3. Groupthink

Groupthink is a phenomenon where people make irrational or wrong decisions based on the urge to conform to certain beliefs. People will thus push for a homogeneous consensus within a group to create harmony. 

Individuals will value coherence and harmony rather than critical thinking. As a result, they will set aside their personal beliefs or qualms to adopt the opinions of the rest of the group. 

4. Cognitive biases

Cognitive bias is the tendency for human beings to simplify information processing and find mental shortcuts to assist them in navigating daily life. When individuals resort to mental shortcuts, they cannot make independent choices, and it impedes their ability to generate novel ideas. As a result, people often conform to certain irrational beliefs. 

Conformity bias examples

A classic example of conformity bias is when two friends visit a restaurant. One may order dessert, and the other wants the same. Despite not liking dessert, one will order it so that they can fit it. 

Hiring

Conformity bias also comes into play when a hiring committee considers a candidate to hire. For example, if there’s a lack of diversity on the panel, the hiring team may hire candidates with similar viewpoints and personalities as theirs.

A hiring team may think a candidate was a good hire, but just before they can share their opinion, the manager may say that the candidate isn’t a good fit. The hiring team may be afraid to voice a different opinion, and the manager will influence the team to conform to their thoughts. The hiring team will then feel obligated to hire an unqualified candidate because they feel they should follow the manager's opinion. 

Workplace

Another example is people at workplaces dressing in the same style to fit in with other colleagues. Suppose a new employee is hired, and on their first day, they notice that other employees are more formally dressed. The employee will conform to changing how they dress to avoid attracting attention. 

Other

  • College students may take drugs because it seems cool and their friends are doing it.

  • Changing your political views to match those of a friend or relative. 

Seven effects of conformity bias

Conformity bias is a powerful force with positive and negative effects discussed below:

  1. Conformity bias protects the overall well-being of society. It ensures harmony in society, for example, when people conform to mutually respecting private property or being kind to one another. Conformity can be reinforced by creating penalties for those who break the law or disrupt widely-accepted social norms.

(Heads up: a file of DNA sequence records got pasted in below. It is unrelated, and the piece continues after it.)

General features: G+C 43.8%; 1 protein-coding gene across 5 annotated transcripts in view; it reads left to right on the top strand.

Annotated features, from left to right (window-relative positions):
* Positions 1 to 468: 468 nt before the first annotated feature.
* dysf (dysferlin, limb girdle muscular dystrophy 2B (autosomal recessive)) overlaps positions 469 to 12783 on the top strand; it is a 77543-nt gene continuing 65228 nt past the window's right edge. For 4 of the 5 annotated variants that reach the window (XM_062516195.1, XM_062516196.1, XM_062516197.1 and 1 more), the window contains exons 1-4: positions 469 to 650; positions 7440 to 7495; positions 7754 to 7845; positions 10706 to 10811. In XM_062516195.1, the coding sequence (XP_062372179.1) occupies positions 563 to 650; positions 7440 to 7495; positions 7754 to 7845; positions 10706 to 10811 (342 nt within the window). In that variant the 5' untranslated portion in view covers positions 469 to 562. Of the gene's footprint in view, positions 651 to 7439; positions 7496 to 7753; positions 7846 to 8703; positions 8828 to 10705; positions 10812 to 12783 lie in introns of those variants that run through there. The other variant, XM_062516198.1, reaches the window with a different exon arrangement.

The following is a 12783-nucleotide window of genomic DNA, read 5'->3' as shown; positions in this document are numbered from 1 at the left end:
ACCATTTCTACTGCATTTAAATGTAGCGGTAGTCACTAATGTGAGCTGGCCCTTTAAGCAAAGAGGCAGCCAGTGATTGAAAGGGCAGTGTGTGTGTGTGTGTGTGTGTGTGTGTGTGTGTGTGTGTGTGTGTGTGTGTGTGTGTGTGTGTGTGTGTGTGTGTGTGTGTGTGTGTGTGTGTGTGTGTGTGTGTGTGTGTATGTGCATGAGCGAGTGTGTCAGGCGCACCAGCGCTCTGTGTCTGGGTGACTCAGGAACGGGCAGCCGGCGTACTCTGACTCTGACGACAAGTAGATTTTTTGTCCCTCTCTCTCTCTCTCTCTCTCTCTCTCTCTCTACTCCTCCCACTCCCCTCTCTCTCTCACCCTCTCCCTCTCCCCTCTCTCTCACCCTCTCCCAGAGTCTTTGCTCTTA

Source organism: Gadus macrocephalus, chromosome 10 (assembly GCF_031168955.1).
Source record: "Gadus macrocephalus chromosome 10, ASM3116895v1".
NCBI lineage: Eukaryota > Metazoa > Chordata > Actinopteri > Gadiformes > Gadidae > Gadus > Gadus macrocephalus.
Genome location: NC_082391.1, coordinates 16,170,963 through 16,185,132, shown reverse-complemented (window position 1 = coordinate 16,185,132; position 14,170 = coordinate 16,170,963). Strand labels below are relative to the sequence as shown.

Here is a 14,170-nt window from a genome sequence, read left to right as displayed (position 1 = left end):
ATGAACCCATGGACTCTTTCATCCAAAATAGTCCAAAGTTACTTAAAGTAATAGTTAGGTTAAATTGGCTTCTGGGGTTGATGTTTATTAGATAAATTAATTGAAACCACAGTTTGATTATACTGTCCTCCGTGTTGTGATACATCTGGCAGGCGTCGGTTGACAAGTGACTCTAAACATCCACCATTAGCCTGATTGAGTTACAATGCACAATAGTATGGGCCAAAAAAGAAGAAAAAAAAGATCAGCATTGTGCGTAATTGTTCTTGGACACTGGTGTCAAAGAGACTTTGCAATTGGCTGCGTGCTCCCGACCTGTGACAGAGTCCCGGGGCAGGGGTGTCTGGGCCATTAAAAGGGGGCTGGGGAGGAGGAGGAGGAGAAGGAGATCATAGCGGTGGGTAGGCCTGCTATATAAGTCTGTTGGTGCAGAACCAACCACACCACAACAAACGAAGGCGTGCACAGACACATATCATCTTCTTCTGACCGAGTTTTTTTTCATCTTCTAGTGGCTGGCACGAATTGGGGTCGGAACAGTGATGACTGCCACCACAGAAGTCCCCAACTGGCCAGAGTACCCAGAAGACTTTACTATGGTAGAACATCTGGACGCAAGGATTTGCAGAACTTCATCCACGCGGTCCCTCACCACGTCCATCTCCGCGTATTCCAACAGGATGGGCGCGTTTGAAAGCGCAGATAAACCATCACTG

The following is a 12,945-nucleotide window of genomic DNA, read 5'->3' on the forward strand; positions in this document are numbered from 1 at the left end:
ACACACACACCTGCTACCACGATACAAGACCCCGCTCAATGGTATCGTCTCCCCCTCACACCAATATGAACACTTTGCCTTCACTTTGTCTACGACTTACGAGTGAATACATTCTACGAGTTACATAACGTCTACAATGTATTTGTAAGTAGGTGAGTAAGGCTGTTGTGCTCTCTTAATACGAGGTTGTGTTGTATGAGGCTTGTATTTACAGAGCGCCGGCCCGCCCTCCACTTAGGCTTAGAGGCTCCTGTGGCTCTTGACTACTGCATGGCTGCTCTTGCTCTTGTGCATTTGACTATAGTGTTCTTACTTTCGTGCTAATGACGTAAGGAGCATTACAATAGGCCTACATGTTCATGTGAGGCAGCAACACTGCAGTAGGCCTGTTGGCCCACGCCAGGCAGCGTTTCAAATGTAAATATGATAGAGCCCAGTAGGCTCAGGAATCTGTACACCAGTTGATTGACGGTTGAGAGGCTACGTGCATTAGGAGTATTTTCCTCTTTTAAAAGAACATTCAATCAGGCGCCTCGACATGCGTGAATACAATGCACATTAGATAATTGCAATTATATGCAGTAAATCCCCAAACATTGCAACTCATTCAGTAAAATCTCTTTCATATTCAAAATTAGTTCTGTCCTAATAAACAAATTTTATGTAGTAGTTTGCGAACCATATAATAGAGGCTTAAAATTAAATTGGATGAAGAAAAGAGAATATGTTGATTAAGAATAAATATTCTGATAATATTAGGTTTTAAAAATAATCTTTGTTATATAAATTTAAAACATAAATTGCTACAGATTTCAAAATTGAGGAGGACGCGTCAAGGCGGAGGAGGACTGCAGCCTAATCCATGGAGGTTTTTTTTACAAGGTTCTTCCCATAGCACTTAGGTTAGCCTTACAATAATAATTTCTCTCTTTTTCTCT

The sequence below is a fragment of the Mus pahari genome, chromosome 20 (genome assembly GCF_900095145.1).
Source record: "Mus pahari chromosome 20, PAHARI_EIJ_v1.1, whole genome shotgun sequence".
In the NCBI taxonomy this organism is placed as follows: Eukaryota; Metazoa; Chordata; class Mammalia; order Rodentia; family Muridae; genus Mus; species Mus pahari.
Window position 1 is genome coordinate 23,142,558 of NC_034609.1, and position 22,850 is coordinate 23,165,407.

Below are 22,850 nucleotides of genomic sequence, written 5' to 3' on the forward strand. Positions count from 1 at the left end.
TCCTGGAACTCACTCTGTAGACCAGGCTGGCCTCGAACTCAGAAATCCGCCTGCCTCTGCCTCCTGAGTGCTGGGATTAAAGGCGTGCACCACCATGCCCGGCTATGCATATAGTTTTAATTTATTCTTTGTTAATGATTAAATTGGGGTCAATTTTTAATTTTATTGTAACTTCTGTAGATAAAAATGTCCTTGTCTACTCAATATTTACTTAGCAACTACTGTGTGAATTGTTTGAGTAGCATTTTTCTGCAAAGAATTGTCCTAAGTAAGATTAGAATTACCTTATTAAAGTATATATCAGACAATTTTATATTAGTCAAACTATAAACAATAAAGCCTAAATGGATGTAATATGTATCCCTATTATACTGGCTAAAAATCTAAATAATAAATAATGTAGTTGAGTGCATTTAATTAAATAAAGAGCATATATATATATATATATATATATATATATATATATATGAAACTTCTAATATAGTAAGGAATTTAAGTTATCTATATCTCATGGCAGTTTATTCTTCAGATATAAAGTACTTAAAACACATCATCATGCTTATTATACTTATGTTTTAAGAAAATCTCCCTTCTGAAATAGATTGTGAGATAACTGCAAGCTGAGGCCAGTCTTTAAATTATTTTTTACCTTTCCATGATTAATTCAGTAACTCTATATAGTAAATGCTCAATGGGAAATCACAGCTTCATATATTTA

2. It also plays a vital role in helping an individual abandon bad habits such as arriving late to a meeting. By observing the behaviors of others in their surroundings, conformity bias may force an individual to make positive choices and adopt good traits that are beneficial to them.

  3. Conformity bias prevents the creation of new ideas, as employees tend to stick to general ones that lack creativity. It encourages groupthink, which reduces innovation and leads to herd mentality. People may no longer exercise their own judgments as free-thinking individuals. As a result, team members may abandon ideas that benefit the company and avoid being creative.

  4. If undetected or unaddressed, conformity bias can narrow one's visions and limit their ability to make unbiased decisions. Succumbing to conformity bias can make individuals participate in illegal behavior such as theft or irresponsible consumption of alcohol.

  5. In workplaces, conformity bias has negative consequences for the well-being of employees. For example, workers will often remain silent and risk their health by conforming to poor working conditions because they fear being fired for raising their concerns.

  6. Conformity bias can lower self-esteem. For instance, one may feel the need to change their personality or appearance to fit into a group.

  7. It leads to prejudice, as hiring teams may favor a specific type of person who appeals to their viewpoints. This could lead to poor hiring decisions, a lack of diversity, and an unhealthy work environment.

FAQs

Is conformity bias a theory?

Yes, conformity bias is a theory that argues that people tend to adopt the behaviors and beliefs of individuals around them. 

Why does conformity bias happen?

Conformity bias happens when people want to avoid judgment or disapproval. It’s natural for people to want to fit in with a group and have the urge to be accepted.

How do you avoid conformity bias?

To address conformity bias, one needs to be aware of how groups influence their decisions. With this awareness, one can make better decisions and avoid conformity bias.